5 Data from the 2010 National Survey of Residential Care Facilities. The National Center for Health Statistics Data Brief No. 91.
6 U.S. Department of Health and Human Services. 2013. A Profile of Older Americans: 2013. U.S. DHHS, 1-15.
7 Weuve, J., J.H. Kang, J.A.E. Manson, M. Breteler, J.H. Ware, and F. Grodstein. 2004. Physical Activity, Including Walking, and Cognitive Function in Older Women. The Journal of the American Medical Association 292, 12: 1454.
8 Krause, N. 1987. Life stress, social support, and self-esteem in an elderly population. Psychology and  Aging 2: 349-356.
9 Kweon, B.S., W.C. Sullivan, and R. Angel. 1998. Green common spaces and the social integration of inner-city older adults. Environment and Behavior 30, 6: 832-858.
10 King, W., J. Brach, S. Belle, R. Killingsworth, M. Fnton and A. Kriska. 2003. The relationship between convenience of destinations and walking levels in older women. American Journal of Health Promotion 28, 1: 74-82.
11 Kemperman, A., and H. Timmermans. 2014. Green spaces in the direct living environment and social contacts of the aging population. Landscape and Urban Planning 129: 44-54.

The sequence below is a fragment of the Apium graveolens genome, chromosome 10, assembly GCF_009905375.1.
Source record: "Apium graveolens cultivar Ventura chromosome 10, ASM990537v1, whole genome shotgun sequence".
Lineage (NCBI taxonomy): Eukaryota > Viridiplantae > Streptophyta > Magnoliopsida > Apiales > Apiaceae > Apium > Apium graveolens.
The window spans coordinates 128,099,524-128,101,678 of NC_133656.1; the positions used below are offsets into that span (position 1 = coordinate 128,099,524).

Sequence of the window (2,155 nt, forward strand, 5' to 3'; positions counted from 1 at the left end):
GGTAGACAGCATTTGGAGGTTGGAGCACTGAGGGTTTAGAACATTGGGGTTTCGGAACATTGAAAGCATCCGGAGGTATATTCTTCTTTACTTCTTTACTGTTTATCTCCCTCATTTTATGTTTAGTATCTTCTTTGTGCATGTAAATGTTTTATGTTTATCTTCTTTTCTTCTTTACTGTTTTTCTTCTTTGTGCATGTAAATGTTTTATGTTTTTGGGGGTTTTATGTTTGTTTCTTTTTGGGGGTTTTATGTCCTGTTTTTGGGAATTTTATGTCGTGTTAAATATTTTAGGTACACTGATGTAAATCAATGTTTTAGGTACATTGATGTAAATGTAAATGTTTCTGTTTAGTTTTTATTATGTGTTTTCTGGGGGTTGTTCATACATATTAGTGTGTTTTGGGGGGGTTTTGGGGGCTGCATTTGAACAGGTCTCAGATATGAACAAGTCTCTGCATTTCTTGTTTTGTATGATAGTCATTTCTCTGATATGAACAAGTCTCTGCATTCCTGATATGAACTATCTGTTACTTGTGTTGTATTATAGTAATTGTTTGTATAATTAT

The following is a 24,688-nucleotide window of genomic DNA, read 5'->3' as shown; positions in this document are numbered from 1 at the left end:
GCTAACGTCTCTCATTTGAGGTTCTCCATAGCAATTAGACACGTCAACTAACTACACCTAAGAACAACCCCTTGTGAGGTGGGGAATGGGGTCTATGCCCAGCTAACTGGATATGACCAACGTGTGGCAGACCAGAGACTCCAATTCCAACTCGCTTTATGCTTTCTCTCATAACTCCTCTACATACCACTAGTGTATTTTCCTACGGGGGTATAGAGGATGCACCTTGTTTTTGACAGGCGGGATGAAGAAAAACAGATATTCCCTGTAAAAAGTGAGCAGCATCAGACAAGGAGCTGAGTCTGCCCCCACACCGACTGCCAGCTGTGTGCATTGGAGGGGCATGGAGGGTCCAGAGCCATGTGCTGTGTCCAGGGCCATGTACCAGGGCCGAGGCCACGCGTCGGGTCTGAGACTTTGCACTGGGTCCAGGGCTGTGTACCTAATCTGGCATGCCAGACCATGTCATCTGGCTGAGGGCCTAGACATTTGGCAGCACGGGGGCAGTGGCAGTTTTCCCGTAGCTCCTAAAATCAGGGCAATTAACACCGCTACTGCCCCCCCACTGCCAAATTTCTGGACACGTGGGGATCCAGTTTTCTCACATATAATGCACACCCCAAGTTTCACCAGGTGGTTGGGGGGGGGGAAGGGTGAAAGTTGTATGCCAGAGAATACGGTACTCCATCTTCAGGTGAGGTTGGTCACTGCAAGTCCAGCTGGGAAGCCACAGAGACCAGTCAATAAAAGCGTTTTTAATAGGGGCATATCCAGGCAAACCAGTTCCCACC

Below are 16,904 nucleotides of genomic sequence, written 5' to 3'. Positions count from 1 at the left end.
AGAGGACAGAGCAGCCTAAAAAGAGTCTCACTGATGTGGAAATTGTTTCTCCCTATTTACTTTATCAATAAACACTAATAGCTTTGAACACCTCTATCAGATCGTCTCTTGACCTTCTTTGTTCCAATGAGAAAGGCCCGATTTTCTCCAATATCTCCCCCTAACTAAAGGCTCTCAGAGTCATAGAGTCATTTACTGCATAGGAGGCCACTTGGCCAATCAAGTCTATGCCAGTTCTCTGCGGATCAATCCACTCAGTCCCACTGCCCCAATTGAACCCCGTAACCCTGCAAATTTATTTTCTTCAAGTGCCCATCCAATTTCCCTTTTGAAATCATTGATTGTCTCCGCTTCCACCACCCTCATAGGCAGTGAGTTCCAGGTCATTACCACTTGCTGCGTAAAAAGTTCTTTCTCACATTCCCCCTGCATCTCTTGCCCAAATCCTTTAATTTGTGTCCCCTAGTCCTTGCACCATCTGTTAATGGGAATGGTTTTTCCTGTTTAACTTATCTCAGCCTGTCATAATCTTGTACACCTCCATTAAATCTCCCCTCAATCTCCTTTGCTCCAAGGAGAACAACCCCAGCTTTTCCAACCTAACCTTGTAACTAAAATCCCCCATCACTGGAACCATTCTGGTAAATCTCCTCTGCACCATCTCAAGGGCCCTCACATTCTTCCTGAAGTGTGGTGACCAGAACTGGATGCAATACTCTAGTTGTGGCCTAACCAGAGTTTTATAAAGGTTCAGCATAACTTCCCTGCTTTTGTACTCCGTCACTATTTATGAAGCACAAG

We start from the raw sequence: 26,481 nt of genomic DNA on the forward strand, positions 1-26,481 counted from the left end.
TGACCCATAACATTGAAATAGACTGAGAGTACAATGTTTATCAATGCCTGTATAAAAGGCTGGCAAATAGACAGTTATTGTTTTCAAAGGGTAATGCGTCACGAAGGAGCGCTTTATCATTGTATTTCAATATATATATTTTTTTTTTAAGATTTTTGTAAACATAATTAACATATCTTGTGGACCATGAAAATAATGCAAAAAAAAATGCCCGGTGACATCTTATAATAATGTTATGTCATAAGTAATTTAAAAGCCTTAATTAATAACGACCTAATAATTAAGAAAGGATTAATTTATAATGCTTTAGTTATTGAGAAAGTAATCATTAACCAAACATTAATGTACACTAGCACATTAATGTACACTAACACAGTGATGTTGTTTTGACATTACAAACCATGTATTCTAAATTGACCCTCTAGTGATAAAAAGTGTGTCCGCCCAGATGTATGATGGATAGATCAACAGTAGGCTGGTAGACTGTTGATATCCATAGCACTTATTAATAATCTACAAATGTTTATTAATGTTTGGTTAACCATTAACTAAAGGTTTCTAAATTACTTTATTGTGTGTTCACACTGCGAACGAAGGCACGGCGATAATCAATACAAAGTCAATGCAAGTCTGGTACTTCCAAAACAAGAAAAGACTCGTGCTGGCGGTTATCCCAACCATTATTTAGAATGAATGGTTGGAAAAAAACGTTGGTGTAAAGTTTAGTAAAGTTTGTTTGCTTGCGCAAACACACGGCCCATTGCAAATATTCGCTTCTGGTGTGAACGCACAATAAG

12 Shin, W.H., B.S. Kweon, and W.J. Shin. 2011. The Distance Effects of Environmental Variables on Older African American Women’s Physical Activity in Texas. Landscape and Urban Planning 103: 217-229.
13 Lees, E., C.T. Wendell, J.T. Hepworth, K. Feliz, A. Cassells, and J.N. Tobin. 2007. Environmental Changes to Increase Physical Activity: Perceptions of Older Urban Ethnic-minority Women. Journal of Aging and Physical Activity 15, 4: 425-38.
14 Matsunaga, K., B. Park, H. Kobayashi, and Y. Miyazaki. 2011. Physiologically Relaxing Effect of a Hospital Rooftop Forest on Older Women Requiring Care. Journal of the American Geriatrics Society 59,11: 2162-2163.
15 Tang, J.W., and R.D. Brown. 2006. The Effect of Viewing a Landscape on Physiological Health of Elderly Women. Journal of Housing for the Elderly 19, 3-4: 187-202.